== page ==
Police accompany a coffin being removed from the beach
Irish police have confirmed that the woman whose body was found on a beach in the Republic of Ireland died from a bullet wound to the head.
The family of IRA victim Jean McConville may have to wait eight weeks before DNA tests firmly establish that the body is that of their mother.
But Mrs McConville's son, Michael and daughter, Helen, said they believed that the body found on Wednesday at Shelling Hill beach in County Louth was their mother's.
Mrs McConville, 37, was abducted by the IRA from her west Belfast home in 1972, after she went to the aid of a fatally wounded British soldier outside her front door.
The mother of ten is one of the so-called Disappeared who were murdered by the IRA and secretly buried during the 1970s.
Michael McConville told journalists at Louth County Hospital where a post mortem took place on Thursday, that he recognised items of clothing which he was shown and which she was wearing on the day she disappeared.
"Judging from the items, I do think it is my mother," he said.
One item of clothing, a jumper, was linked in his memory to his mother and he added that he felt a "big sense of relief".
Plea for Privacy
"No-one understands how much pressure we have been going through these last 30 years about what has happened," he said.
"I hope we are left alone now, we need to bury our mother in peace."
Mrs McConville's daughter, Helen, said: "I really do think it is my mother's remains."
"All I ever wanted to do was to find out the truth. I promised my sister before she died in 1992 the last thing I promised to find out what happened to my mother and to put an end to it, she would be the last one going to her grave not knowing."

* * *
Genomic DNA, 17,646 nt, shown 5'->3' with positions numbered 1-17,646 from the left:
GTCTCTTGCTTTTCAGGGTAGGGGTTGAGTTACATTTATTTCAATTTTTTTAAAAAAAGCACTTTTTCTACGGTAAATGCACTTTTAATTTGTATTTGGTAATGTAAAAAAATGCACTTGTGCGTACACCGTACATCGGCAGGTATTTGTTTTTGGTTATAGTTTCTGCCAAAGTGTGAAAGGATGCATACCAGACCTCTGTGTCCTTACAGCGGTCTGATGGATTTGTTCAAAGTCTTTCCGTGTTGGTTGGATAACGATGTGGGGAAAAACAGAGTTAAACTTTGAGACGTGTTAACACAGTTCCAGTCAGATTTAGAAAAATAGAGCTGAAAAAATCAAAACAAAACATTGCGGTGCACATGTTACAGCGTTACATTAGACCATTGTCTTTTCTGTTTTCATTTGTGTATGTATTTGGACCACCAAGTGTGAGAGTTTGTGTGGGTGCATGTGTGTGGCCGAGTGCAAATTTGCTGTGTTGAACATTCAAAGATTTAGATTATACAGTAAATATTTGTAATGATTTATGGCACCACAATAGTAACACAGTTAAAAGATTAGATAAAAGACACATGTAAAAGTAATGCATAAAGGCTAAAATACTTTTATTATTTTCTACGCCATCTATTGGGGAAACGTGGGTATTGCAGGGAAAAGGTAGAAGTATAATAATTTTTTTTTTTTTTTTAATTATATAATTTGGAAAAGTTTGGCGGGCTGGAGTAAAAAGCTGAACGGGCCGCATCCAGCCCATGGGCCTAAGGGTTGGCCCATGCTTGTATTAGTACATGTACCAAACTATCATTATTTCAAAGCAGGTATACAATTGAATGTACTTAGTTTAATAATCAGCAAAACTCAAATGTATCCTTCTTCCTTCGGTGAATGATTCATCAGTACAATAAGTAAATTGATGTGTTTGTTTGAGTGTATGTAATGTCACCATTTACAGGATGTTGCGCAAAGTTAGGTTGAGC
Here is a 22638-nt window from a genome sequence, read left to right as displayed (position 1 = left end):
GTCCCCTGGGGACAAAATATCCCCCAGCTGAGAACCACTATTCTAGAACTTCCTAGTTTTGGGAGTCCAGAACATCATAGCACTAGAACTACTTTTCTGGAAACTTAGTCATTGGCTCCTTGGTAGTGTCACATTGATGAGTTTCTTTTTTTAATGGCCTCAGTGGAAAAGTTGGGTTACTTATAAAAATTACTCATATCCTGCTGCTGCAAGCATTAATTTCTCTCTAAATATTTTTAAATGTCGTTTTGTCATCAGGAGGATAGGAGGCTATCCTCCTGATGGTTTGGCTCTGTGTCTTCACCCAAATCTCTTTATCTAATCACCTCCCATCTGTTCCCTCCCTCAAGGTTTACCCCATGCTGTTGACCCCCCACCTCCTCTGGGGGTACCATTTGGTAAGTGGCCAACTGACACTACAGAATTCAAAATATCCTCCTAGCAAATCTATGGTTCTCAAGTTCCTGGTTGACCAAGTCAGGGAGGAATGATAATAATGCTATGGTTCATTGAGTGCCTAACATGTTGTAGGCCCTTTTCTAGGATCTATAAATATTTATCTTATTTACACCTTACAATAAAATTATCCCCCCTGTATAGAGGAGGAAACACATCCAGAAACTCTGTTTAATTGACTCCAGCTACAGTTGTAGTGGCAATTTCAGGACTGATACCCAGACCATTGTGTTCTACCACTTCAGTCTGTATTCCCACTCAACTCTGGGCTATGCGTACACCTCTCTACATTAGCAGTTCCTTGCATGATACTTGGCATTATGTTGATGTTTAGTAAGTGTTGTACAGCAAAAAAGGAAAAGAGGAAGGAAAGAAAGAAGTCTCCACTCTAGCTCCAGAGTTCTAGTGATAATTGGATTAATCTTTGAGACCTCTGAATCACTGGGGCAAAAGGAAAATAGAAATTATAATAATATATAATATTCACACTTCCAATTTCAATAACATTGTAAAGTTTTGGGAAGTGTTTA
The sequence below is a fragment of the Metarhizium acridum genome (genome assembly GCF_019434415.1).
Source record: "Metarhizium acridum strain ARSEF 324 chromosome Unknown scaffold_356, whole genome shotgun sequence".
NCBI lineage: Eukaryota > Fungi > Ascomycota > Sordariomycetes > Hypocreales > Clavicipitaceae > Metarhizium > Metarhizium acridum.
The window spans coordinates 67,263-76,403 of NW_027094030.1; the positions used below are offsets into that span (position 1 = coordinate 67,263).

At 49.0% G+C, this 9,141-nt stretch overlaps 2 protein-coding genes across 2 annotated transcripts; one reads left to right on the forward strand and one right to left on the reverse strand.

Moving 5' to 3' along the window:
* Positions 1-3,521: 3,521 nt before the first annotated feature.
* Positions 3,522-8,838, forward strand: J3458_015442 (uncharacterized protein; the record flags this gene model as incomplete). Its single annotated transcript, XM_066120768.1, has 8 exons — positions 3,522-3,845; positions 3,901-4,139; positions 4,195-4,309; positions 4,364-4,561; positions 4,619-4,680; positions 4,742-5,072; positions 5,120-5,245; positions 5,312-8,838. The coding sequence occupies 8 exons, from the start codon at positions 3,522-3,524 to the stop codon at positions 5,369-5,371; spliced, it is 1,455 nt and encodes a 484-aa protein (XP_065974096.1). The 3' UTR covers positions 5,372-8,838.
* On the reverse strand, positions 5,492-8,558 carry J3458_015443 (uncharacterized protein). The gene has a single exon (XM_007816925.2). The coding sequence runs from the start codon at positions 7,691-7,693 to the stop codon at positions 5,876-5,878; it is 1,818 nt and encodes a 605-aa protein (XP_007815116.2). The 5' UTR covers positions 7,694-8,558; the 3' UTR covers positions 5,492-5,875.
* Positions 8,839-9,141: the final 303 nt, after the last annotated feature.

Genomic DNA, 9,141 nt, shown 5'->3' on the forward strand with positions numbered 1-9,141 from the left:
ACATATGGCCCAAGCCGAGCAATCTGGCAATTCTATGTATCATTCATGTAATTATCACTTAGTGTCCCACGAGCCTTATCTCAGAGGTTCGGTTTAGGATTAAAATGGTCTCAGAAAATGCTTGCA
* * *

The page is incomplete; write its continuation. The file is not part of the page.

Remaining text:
The gardai said the remains had been found by a man out walking with his children.
Mrs McConville's family were asked to look at a shoe and blouse, which were found near the body, to help in the identification.
Jean McConville was a mother of 10
Forensic searches are continuing at the place where the body was found. It is about a quarter of a mile from Templetown Beach, where previous searches for Mrs McConville's body have taken place.
Relatives of Mrs McConville went to the scene of the discovery on Wednesday.
On Wednesday, Carlingford parish priest Father McParland led prayers at the scene with family members.
"All these years waiting and not knowing anything, but we have always had the feeling the body was there," she said.
In 1999, the IRA offered to help locate the bodies of the nine so-called Disappeared but Mrs McConville's remains were not found, despite extensive excavations.
Two searches of Templetown beach, one lasting 50 days, were carried out during the summer of 1999 and May last year.
In 1999, gardai recovered the bodies of Eamon Molloy, left in a coffin in a graveyard in County Louth as well as the remains of John McClory and Brian McKinney, whose remains were found after weeks of digging in a bog in County Monaghan.
However, the IRA was unable to give precise enough information to locate the other bodies.